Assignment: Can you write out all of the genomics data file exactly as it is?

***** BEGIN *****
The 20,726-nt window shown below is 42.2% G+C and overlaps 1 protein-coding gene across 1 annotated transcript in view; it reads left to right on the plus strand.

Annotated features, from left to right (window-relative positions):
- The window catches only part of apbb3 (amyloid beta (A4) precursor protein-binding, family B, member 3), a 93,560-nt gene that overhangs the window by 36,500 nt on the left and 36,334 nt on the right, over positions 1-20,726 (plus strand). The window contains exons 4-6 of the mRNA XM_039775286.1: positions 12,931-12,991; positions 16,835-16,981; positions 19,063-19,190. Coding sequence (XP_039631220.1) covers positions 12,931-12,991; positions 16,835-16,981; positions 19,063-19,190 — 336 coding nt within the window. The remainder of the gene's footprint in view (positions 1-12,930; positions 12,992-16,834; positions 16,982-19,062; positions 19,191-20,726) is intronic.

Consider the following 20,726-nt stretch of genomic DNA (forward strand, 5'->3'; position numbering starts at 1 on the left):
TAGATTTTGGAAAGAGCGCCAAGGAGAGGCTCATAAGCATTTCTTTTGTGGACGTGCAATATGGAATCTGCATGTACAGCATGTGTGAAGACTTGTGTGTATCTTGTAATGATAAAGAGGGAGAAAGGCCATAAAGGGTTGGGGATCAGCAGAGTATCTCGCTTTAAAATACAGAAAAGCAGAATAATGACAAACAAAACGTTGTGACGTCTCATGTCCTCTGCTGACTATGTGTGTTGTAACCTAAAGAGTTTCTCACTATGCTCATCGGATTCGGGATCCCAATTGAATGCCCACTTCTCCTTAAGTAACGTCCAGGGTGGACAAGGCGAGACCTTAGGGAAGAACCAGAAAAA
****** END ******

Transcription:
The 20,726-nt window shown below is 42.2% G+C and overlaps 1 protein-coding gene across 1 annotated transcript in view; it reads left to right on the plus strand.

Annotated features, from left to right (window-relative positions):
- The window catches only part of apbb3 (amyloid beta (A4) precursor protein-binding, family B, member 3), a 93,560-nt gene that overhangs the window by 36,500 nt on the left and 36,334 nt on the right, over positions 1-20,726 (plus strand). The window contains exons 4-6 of the mRNA XM_039775286.1: positions 12,931-12,991; positions 16,835-16,981; positions 19,063-19,190. Coding sequence (XP_039631220.1) covers positions 12,931-12,991; positions 16,835-16,981; positions 19,063-19,190 — 336 coding nt within the window. The remainder of the gene's footprint in view (positions 1-12,930; positions 12,992-16,834; positions 16,982-19,062; positions 19,191-20,726) is intronic.

Consider the following 20,726-nt stretch of genomic DNA (forward strand, 5'->3'; position numbering starts at 1 on the left):
TAGATTTTGGAAAGAGCGCCAAGGAGAGGCTCATAAGCATTTCTTTTGTGGACGTGCAATATGGAATCTGCATGTACAGCATGTGTGAAGACTTGTGTGTATCTTGTAATGATAAAGAGGGAGAAAGGCCATAAAGGGTTGGGGATCAGCAGAGTATCTCGCTTTAAAATACAGAAAAGCAGAATAATGACAAACAAAACGTTGTGACGTCTCATGTCCTCTGCTGACTATGTGTGTTGTAACCTAAAGAGTTTCTCACTATGCTCATCGGATTCGGGATCCCAATTGAATGCCCACTTCTCCTTAAGTAACGTCCAGGGTGGACAAGGCGAGACCTTAGGGAAGAACCAGAAAAA